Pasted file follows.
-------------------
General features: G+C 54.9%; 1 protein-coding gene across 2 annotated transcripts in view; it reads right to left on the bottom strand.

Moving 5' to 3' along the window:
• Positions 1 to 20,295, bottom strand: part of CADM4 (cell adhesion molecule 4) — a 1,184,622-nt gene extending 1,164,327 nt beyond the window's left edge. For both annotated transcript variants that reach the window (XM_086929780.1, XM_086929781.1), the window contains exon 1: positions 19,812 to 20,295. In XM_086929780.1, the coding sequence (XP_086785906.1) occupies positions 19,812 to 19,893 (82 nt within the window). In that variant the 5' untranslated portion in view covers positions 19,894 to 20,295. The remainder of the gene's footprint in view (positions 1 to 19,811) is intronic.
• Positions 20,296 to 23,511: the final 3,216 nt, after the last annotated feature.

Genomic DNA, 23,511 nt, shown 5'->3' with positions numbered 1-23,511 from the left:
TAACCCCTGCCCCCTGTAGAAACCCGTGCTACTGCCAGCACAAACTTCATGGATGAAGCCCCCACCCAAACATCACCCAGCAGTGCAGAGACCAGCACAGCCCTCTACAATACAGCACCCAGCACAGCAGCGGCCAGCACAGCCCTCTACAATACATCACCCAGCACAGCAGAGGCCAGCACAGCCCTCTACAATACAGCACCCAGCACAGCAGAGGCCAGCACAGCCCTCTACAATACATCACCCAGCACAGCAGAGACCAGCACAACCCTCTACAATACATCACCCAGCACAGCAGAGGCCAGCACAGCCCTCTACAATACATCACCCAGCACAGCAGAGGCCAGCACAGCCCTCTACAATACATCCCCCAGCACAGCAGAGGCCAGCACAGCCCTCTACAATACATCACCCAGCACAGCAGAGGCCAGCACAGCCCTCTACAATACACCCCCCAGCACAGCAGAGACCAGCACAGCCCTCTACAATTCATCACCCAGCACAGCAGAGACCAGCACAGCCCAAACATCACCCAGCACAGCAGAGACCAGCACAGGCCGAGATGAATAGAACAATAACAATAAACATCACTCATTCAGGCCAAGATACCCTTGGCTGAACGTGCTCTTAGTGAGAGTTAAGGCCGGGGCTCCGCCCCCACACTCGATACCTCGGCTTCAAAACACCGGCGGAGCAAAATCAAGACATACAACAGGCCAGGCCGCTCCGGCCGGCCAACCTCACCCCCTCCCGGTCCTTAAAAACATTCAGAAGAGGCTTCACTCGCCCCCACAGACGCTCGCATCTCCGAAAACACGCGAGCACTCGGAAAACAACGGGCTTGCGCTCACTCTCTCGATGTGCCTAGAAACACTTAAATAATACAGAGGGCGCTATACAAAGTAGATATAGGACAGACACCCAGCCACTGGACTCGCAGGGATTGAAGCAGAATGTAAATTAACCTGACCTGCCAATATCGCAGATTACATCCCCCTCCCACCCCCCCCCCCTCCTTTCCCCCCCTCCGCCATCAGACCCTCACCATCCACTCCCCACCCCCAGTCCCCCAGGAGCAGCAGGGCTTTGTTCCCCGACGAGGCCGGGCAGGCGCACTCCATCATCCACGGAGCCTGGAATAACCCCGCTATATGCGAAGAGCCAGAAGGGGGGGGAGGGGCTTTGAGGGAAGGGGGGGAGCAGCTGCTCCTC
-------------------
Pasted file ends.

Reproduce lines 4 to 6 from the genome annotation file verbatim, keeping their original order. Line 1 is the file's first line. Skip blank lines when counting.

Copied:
• Positions 20,296 to 23,511: the final 3,216 nt, after the last annotated feature.

Genomic DNA, 23,511 nt, shown 5'->3' with positions numbered 1-23,511 from the left:
TAACCCCTGCCCCCTGTAGAAACCCGTGCTACTGCCAGCACAAACTTCATGGATGAAGCCCCCACCCAAACATCACCCAGCAGTGCAGAGACCAGCACAGCCCTCTACAATACAGCACCCAGCACAGCAGCGGCCAGCACAGCCCTCTACAATACATCACCCAGCACAGCAGAGGCCAGCACAGCCCTCTACAATACAGCACCCAGCACAGCAGAGGCCAGCACAGCCCTCTACAATACATCACCCAGCACAGCAGAGACCAGCACAACCCTCTACAATACATCACCCAGCACAGCAGAGGCCAGCACAGCCCTCTACAATACATCACCCAGCACAGCAGAGGCCAGCACAGCCCTCTACAATACATCCCCCAGCACAGCAGAGGCCAGCACAGCCCTCTACAATACATCACCCAGCACAGCAGAGGCCAGCACAGCCCTCTACAATACACCCCCCAGCACAGCAGAGACCAGCACAGCCCTCTACAATTCATCACCCAGCACAGCAGAGACCAGCACAGCCCAAACATCACCCAGCACAGCAGAGACCAGCACAGGCCGAGATGAATAGAACAATAACAATAAACATCACTCATTCAGGCCAAGATACCCTTGGCTGAACGTGCTCTTAGTGAGAGTTAAGGCCGGGGCTCCGCCCCCACACTCGATACCTCGGCTTCAAAACACCGGCGGAGCAAAATCAAGACATACAACAGGCCAGGCCGCTCCGGCCGGCCAACCTCACCCCCTCCCGGTCCTTAAAAACATTCAGAAGAGGCTTCACTCGCCCCCACAGACGCTCGCATCTCCGAAAACACGCGAGCACTCGGAAAACAACGGGCTTGCGCTCACTCTCTCGATGTGCCTAGAAACACTTAAATAATACAGAGGGCGCTATACAAAGTAGATATAGGACAGACACCCAGCCACTGGACTCGCAGGGATTGAAGCAGAATGTAAATTAACCTGACCTGCCAATATCGCAGATTACATCCCCCTCCCACCCCCCCCCCCTCCTTTCCCCCCCTCCGCCATCAGACCCTCACCATCCACTCCCCACCCCCAGTCCCCCAGGAGCAGCAGGGCTTTGTTCCCCGACGAGGCCGGGCAGGCGCACTCCATCATCCACGGAGCCTGGAATAACCCCGCTATATGCGAAGAGCCAGAAGGGGGGGGAGGGGCTTTGAGGGAAGGGGGGGAGCAGCTGCTCCTC